The Fruit of the Spirit is
Bernard Osborne, Dinas Powys, Wales [SEE PROFILE BELOW]
How soon autumn comes upon us. To some of us who are older, this rings true of life as we realize that we ourselves are now in the autumn of life. What kind of memories do past autumns hold for us? For the poet, autumn was a ‘season of mists and mellow fruitfulness’. As a young fellow this was so true as I spent most of my autumns in a county where a lot of fruit was grown, and apart from the usual blackberrying, there were happy hours spent in an orchard picking apples, plums, damsons and nuts.
A season of mellow fruitfulness is also what the autumn of life should be, but not just then of course, for every phase of our lives should be fruitful for God. He is always seeking fruit and has always been doing so. Early He sought fruit of Israel. The nation was His vineyard for which He did everything that it might produce fruit. In his fifth chapter Isaiah describes what God did to achieve fruitfulness in Israel. He has to ask, ‘What more could I have done?’, v. 2. When He later went looking for fruit the nation’s return was wild and sour grapes, vv. 2, 4. The vine of which He had expected much had run wild. The same complaint is heard in Jeremiah. The Lord had planted Israel, ‘a vine of the purest stock’, ‘the very best’, ‘a noble vine’, but it grew into a corrupt, wild vine, Jer. 2. 21.
How could this happen? The solemn answer is that the nation had become idolaters. The same message is heard in Hosea, ‘an empty vine’, He says, 10. 11, empty, that is, for God. Much fruit was wasted on idolatrous altars, but none for God. The Lord had been seeking fruit, and from time to time in His search He had sent servants, ‘that he might receive . . . of the fruit of the vineyard’, Mark 12. 2. But the servants, His prophets, had been ill treated and rejected, and so finally He sent His Son. ‘And they took him, and killed him, and cast him out of the vineyard’. They rejected Him and handed Him over to the Gentiles to be crucified. Still no fruit.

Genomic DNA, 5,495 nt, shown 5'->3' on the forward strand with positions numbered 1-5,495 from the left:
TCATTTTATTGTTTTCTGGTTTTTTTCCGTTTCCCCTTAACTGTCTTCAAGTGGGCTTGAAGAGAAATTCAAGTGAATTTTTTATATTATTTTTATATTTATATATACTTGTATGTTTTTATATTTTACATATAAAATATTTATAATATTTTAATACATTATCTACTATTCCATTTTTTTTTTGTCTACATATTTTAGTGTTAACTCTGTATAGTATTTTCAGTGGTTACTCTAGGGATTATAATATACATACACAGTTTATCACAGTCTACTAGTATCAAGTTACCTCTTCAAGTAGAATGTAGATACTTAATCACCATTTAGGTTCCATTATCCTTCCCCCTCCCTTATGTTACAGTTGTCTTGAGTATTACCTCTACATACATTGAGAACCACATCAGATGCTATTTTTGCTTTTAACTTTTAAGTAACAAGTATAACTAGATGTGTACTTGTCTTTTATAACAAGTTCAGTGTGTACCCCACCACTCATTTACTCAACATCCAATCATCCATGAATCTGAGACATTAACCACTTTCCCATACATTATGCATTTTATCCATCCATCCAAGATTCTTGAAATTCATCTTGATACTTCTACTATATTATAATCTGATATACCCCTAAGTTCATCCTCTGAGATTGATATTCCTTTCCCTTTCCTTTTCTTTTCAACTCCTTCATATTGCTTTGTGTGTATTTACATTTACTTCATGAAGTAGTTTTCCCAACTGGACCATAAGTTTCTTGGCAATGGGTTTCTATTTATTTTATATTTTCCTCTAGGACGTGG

Of course, God’s purposes are not to be finally thwarted, and one day yet future, Israel will yield fruit to God. Idols forsaken, once more it will be, ‘Ammi’, ‘My people’. Israel will then recognize that her fruit is found in God. ‘From me is thy fruit found’, Hos. 14. 8.
Today, God is still seeking fruit. On the night of the betrayal, having left the upper room, John 14. 31, the Lord Jesus drew attention to Himself as ‘the Vine, the true One’ and His Father as the Vinedresser. What does His Father seek? Fruit, more fruit, and much fruit, 15. 2, 5. From whom does He seek fruit? Those who are in the vine, that is, in Christ. It is the Father who constantly tends each branch on the vine to see that it bears fruit. But what is the fruit? It is the fruit of the vine.
Fruitfulness here has reference not to service, but to character, it is the fruit of Himself produced by the indwelling Spirit, the fruit which is like the true Vine Himself. It is Christ likeness. It is the fruit of the Spirit as in Galatians 5. 22, 23. The word is ‘fruit’ not ‘fruits’. These qualities are essentially part of one thing and not isolated things. They are not separable characters, but one character, a single cluster, so that every Christian should experience them all. We may not pick one and discard the other. We must have love as the first, and self control as the last, and all in between. We are expected to manifest all of these qualities. It would be a tall order were it not that this fruit is of the Holy Spirit. Because the very power of God is operative within our lives, we are able to produce fruit that otherwise would be completely beyond us. There are many gifts of the Spirit, but there is only one fruit. No one has all the gifts but every Christian should bear the entire fruit of the Spirit. This is not only a statement as to what Christian character is, but a description of the life Christ lived while here on earth. This is a portrait of the Lord Jesus. No person has manifested these qualities in such perfection as Him. It is a statement of the manner of life which the Lord would have the Christian experience here and now.
To be continued.
AUTHOR PROFILE: Bernard Osborne is retired from a career in education and is in fellowship in the assembly at Dinas Powis, Wales. He is a gifted Bible teacher and travels extensively in ministry throughout the UK and N. America.